A car ploughed into a crowd of early morning carnival-goers in Belgium on Sunday, killing six people and injuring dozens of others, authorities said, as they ruled out an act of terrorism for now.
The tragedy took place around 5:00 am (0400 GMT) as the carnival of Strepy-Bracquegnies, a district in the former coal-mining town of La Louviere, was getting underway.
“At this stage of the investigation, we know that a vehicle slammed into a group (of carnival goers) and that there are six dead and 26 injured, including 10 people whose life is in danger,” prosecutor Damien Verheyen told reporters at the town’s city hall.
The main suspects, who were arrested, were born in 1988 and 1990, he said, adding that terrorism was not at this stage considered a motive.
Verheyen said the two came from La Louviere, a town near the French border in Belgium’s rust belt, and are not known to authorities for similar acts.
Belgian towns and villages host many street carnivals around the season of Lent, with the parades in Binche and Aalst the best known internationally.
‘Folklore To Horror’
Like Binche, the carnival of Strepy-Bracquegnies involves participants dressed up as “Gilles”, extravagantly attired comical figures who are “called out” to the parade in the early hours.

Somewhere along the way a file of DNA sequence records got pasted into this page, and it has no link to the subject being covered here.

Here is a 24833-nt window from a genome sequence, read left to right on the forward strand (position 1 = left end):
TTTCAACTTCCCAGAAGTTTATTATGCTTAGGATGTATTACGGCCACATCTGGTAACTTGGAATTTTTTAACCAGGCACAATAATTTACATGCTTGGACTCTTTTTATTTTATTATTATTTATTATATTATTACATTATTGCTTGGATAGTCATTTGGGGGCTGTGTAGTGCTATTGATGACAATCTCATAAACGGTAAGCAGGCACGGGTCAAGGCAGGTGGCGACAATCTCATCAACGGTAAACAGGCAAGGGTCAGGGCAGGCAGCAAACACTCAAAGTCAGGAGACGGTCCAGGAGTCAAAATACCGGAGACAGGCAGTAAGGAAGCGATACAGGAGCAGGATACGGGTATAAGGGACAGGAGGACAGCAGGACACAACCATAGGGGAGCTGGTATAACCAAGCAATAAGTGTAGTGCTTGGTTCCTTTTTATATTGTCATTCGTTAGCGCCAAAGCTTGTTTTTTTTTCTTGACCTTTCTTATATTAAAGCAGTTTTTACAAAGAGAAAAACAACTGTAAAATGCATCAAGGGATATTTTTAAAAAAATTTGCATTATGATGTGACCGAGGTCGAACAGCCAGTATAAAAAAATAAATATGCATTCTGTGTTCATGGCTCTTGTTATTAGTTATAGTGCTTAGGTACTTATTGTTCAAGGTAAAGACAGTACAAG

La Louvriere mayor Jacques Gobert said there were 150 to 200 people participating in the carnival’s pre-dawn prologue, including the “Gilles” in their garb.
When they reached a road, “a car coming from behind at high speed literally pulverised a large number of people,” he said at the news conference.
Witnesses described a horrific scene of a car that apparently willfully drove into the carnival-goers that included children.
Fabrice Collingnon, a Belgian TV presenter, told AFP the procession was joyfully underway when in a “snap of the fingers we went from fun and folklore to absolute horror.”
The car seemed to “deliberately enter into the pack,” said Collingnon.
Another witness, Theo, told RTBF news he saw a car that moved “very fast and didn’t brake”.
Belgian Prime Minister Alexander De Croo deplored the “horrible news” on Twitter, saying “a community gathering to celebrate has been hit in the heart.”
De Croo and other ministers rushed to the scene along with Belgium’s King Philippe who met first responders in the Strepy-Bracquegnies sporting hall, where the morning’s carnival procession began.
The RIAAL La Louvriere football team said that one of the victims was a steward at the club and that a match scheduled later on Sunday was cancelled.
“Words fail us,” the team wrote on its Facebook page.
In neighbouring France, just a few kilometres from the scene of the tragedy, President Emmanuel Macron “assured the Belgian prime minister of his support and friendship after this tragedy”, his office said.
In February 2020, a man rammed his car through a carnival procession in Germany, injuring dozens of bystanders including children.
Germany and other countries at the time had been on high alert for car ramming attacks since December 2016, when an Islamic State group sympathiser ploughed a truck through a Christmas market leaving 12 dead.
German towns had seen several such attacks since, with most carried out by people who were found to have psychological issues.